Managers Be Human – 4 Ways…

Success Strategies

Are you a manager or leader of some sort? Harvard Business Review article shared 4 points to help managers be seen as more human. Here I share:

  • Be Personal
  • Be Self-Aware
  • Be Selfless
  • Be Compassionate

In my research on what makes leaders successful, self-awareness was one of the traits that stood out. But being of service to others depends on your own self-development.

Again, are you a manager, or leader of some sort? Take a moment and look at your leadership style. Do people working with you, whether at work or otherwise find you approachable? Easy to get along with? If not, you have some work to do. Enroll now. To be successful as a leader, your people should not fear you. So do what you have to do to improve.

Need help? Lets Connect.

Cheers!

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Minimum Wage On The Rise…

Hospitality leaders gained first hand knowledge of the changes at the NLRB, fines for violations of Human Trafficking laws and Minimum wage changes from Board Certified Labor Attorney Bob Turk. Thanks Bob for encouraging leaders to Heed the warnings.

Minimum Wage rose from $8.65 to $10 an hour.

The Sonesta Hotel hosted the HHRABC Association and Dade Membership event. We are grateful to those who joined in virtually and those who came out to meet in person to learn about these important compliance updates.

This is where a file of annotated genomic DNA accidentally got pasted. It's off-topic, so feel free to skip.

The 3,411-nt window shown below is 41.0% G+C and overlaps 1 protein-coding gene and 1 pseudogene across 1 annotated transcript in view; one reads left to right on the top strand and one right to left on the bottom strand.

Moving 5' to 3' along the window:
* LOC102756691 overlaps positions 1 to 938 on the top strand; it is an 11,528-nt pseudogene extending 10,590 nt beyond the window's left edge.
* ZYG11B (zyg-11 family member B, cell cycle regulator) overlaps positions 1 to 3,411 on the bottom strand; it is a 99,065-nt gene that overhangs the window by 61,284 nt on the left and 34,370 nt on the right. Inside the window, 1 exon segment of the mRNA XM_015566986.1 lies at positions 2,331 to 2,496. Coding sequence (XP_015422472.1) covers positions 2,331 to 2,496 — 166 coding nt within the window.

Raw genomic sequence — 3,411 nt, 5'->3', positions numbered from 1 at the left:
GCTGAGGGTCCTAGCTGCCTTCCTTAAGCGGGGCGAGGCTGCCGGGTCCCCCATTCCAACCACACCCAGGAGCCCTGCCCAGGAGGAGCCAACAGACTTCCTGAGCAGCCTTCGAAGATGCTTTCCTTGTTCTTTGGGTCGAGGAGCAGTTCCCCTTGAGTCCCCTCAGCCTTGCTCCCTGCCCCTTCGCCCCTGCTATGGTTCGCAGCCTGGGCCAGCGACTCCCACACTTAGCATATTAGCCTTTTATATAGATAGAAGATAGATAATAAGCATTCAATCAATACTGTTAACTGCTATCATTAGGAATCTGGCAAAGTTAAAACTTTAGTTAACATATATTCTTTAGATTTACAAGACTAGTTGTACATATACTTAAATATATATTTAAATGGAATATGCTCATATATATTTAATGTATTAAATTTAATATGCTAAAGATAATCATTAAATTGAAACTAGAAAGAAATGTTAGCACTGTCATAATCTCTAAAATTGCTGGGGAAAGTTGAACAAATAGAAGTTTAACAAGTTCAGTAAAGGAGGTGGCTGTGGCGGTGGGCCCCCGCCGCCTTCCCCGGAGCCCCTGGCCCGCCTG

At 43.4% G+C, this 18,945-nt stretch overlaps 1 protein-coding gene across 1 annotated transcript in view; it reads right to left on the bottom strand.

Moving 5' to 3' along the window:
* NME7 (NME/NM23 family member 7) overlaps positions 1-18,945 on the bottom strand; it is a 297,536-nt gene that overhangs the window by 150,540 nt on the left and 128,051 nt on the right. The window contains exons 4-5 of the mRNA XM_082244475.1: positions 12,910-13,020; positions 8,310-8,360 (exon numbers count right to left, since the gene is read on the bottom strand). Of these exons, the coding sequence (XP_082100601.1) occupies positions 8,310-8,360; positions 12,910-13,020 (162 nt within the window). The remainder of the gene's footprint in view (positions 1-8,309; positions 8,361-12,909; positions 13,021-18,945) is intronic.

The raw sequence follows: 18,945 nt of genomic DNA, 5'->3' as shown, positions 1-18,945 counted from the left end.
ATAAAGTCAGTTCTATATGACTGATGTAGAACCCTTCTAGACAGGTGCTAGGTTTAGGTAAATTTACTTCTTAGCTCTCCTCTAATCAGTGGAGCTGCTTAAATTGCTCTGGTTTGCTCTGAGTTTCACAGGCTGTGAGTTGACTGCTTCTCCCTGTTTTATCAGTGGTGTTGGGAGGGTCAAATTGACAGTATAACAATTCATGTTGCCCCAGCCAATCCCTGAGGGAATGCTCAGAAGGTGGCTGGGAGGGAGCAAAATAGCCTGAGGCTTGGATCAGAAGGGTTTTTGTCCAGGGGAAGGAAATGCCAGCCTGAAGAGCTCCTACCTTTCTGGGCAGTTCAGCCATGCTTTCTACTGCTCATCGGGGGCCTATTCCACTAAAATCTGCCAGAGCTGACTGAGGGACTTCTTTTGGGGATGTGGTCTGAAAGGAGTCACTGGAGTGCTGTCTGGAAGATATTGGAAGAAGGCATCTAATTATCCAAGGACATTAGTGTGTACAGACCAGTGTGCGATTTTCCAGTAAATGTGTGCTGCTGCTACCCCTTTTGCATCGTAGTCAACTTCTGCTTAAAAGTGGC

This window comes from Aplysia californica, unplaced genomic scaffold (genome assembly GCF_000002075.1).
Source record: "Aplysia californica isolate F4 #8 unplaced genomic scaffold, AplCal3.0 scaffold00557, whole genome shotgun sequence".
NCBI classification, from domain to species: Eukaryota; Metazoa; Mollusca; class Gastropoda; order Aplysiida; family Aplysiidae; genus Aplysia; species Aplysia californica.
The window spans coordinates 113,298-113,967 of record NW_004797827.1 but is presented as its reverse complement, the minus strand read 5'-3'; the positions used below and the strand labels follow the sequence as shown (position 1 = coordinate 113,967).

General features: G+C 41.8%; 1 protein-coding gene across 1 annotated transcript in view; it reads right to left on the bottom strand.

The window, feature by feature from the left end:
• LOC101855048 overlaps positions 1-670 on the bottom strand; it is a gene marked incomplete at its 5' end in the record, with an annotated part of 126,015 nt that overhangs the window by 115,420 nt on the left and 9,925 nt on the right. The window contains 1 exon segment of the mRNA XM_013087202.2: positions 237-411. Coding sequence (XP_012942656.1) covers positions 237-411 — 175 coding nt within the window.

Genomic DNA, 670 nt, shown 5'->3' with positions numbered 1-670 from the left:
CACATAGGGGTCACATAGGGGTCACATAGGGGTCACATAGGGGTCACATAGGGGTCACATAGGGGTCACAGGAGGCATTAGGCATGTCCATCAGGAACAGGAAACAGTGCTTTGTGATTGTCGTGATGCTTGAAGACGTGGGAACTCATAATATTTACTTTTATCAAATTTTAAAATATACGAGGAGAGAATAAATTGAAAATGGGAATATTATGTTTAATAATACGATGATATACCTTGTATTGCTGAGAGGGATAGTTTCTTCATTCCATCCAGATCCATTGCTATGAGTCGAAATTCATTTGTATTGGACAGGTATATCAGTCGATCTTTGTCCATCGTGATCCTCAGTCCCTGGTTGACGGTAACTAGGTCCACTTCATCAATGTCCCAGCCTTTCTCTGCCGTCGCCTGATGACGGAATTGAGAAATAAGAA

For more info and updates visit http://www.HHRABC.org

Where Did The 8-Hour, 5-Day Work Week Come From? Rissman Tells All…

Turning point for the Standard Work Week shared by Stearns Weaver Miller on what’s happening concerning COVID_19

Where did the 8 hour, 5 day work week come from? Ford Motor Company in 1914, but it was a long time coming.  Before that, factories were open around-the-clock with employees working long days and 100 hour weeks. In the late 1880s, a labor movement started using a slogan like “eight hours for work, eight hours for play and eight hours for rest”.  After that, it took almost 20 years until Ford reduced employees’ regular work week to 5 days consisting of eight hour days. The company also doubled employee pay, causing shockwaves throughout the industry. By doing this, Ford saw employee productivity increase and profit margins double. The thinking was that if the company was going to make any money, employees needed time off to buy things.  Seeing the success of Ford, other companies naturally implemented the eight hour day, which soon became the working standard.  So there it is, the reason the 8 hour, 5 day work week exists in our country for over a century is nothing more than an old effective factory work schedule.